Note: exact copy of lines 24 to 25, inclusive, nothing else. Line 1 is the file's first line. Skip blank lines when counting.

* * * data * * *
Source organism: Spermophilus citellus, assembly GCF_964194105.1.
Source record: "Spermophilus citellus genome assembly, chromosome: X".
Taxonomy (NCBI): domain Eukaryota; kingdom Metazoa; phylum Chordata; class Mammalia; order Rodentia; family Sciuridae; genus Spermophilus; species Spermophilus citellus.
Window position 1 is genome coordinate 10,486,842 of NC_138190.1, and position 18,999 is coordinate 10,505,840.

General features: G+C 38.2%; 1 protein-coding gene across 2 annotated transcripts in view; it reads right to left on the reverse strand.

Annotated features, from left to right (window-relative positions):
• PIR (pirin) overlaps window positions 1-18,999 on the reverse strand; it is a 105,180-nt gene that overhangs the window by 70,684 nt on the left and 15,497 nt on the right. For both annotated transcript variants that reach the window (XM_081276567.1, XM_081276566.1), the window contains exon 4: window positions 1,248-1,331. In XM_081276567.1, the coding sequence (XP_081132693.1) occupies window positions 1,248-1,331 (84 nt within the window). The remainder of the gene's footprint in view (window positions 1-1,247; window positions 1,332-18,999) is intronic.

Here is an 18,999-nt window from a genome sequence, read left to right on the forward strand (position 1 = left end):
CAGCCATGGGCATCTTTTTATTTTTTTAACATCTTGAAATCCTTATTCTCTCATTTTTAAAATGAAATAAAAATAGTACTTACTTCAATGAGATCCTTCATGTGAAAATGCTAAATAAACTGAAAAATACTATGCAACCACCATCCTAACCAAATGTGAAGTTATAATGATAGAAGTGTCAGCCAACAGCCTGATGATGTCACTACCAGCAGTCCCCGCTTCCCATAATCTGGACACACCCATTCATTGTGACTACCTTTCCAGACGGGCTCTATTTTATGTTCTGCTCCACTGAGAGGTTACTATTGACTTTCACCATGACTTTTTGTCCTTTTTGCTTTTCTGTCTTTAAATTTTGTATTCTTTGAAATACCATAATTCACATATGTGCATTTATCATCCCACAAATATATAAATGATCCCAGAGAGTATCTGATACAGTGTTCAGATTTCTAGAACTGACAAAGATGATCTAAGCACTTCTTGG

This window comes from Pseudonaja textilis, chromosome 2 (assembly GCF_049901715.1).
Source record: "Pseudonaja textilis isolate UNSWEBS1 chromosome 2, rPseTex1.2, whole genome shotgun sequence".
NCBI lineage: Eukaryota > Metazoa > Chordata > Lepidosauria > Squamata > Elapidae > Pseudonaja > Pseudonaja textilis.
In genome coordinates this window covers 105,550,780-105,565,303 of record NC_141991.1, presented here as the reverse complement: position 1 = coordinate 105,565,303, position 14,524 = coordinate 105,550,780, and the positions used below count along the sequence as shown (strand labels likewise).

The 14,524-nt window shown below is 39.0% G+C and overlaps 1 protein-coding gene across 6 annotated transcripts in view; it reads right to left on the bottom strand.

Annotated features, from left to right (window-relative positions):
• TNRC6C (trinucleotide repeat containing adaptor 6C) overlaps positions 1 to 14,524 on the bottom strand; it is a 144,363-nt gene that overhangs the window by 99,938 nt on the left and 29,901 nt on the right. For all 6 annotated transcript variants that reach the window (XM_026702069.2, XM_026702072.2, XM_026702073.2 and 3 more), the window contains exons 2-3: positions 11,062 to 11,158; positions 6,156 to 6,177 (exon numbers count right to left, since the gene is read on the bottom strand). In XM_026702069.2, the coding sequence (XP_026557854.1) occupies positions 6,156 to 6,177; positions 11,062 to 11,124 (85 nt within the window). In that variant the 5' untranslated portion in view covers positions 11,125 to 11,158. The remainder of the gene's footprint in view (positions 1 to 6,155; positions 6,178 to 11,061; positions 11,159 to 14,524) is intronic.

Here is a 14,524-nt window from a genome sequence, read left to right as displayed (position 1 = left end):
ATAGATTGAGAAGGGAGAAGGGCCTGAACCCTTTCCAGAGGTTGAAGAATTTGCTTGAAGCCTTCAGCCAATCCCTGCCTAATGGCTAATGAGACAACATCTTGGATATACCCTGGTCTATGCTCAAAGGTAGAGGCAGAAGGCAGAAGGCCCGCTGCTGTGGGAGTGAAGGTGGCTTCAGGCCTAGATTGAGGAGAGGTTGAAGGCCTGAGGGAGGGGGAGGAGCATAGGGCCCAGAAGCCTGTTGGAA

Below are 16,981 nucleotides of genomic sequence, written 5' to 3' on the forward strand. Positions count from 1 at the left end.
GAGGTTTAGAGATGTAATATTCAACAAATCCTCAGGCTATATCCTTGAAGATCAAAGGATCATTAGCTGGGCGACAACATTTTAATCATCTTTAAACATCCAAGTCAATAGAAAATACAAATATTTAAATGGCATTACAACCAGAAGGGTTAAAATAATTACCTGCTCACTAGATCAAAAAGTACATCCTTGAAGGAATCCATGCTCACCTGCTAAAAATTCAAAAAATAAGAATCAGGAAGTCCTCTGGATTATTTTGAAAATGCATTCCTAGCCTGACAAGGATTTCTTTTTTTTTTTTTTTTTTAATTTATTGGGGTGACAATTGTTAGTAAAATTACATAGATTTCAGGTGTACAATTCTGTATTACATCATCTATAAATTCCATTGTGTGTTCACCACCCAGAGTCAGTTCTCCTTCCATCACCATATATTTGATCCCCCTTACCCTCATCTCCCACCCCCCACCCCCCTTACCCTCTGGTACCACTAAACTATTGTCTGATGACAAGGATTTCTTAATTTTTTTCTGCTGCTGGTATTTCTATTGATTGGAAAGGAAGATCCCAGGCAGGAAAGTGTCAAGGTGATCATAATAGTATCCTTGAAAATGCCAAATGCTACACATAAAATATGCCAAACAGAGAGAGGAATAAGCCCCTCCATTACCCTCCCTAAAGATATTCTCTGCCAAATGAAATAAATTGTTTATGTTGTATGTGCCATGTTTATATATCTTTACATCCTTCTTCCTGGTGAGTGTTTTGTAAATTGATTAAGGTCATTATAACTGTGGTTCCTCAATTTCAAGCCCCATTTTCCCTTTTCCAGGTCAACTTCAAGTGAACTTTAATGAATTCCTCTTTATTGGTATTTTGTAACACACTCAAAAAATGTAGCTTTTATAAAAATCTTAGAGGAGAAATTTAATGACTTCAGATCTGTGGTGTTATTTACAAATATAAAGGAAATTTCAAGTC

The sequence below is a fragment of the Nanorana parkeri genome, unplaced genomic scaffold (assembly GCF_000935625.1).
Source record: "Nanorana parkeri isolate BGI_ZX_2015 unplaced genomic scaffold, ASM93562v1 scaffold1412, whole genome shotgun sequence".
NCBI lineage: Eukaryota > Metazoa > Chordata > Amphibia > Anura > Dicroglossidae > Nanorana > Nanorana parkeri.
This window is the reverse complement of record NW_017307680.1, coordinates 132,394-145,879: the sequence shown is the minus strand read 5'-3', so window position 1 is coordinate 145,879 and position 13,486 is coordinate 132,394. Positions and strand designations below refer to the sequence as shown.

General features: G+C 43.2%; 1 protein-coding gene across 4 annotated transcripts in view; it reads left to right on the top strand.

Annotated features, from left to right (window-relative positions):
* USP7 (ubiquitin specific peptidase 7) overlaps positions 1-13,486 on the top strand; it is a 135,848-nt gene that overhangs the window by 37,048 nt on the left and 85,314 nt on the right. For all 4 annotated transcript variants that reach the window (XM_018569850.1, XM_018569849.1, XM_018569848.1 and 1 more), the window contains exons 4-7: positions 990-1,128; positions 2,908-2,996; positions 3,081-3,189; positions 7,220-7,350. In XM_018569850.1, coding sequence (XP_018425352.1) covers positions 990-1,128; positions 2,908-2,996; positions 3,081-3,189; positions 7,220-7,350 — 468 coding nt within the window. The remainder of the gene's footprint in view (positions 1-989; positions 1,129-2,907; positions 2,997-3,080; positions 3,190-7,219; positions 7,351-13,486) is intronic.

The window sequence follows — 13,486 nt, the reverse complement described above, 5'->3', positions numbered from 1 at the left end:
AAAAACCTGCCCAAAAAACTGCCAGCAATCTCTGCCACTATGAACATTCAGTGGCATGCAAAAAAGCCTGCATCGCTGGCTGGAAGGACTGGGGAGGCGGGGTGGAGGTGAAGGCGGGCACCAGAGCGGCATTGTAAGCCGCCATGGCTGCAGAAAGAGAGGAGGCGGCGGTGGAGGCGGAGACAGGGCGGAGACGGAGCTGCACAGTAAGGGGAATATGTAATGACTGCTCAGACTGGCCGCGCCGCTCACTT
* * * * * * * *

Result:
This window is the reverse complement of record NW_017307680.1, coordinates 132,394-145,879: the sequence shown is the minus strand read 5'-3', so window position 1 is coordinate 145,879 and position 13,486 is coordinate 132,394. Positions and strand designations below refer to the sequence as shown.

General features: G+C 43.2%; 1 protein-coding gene across 4 annotated transcripts in view; it reads left to right on the top strand.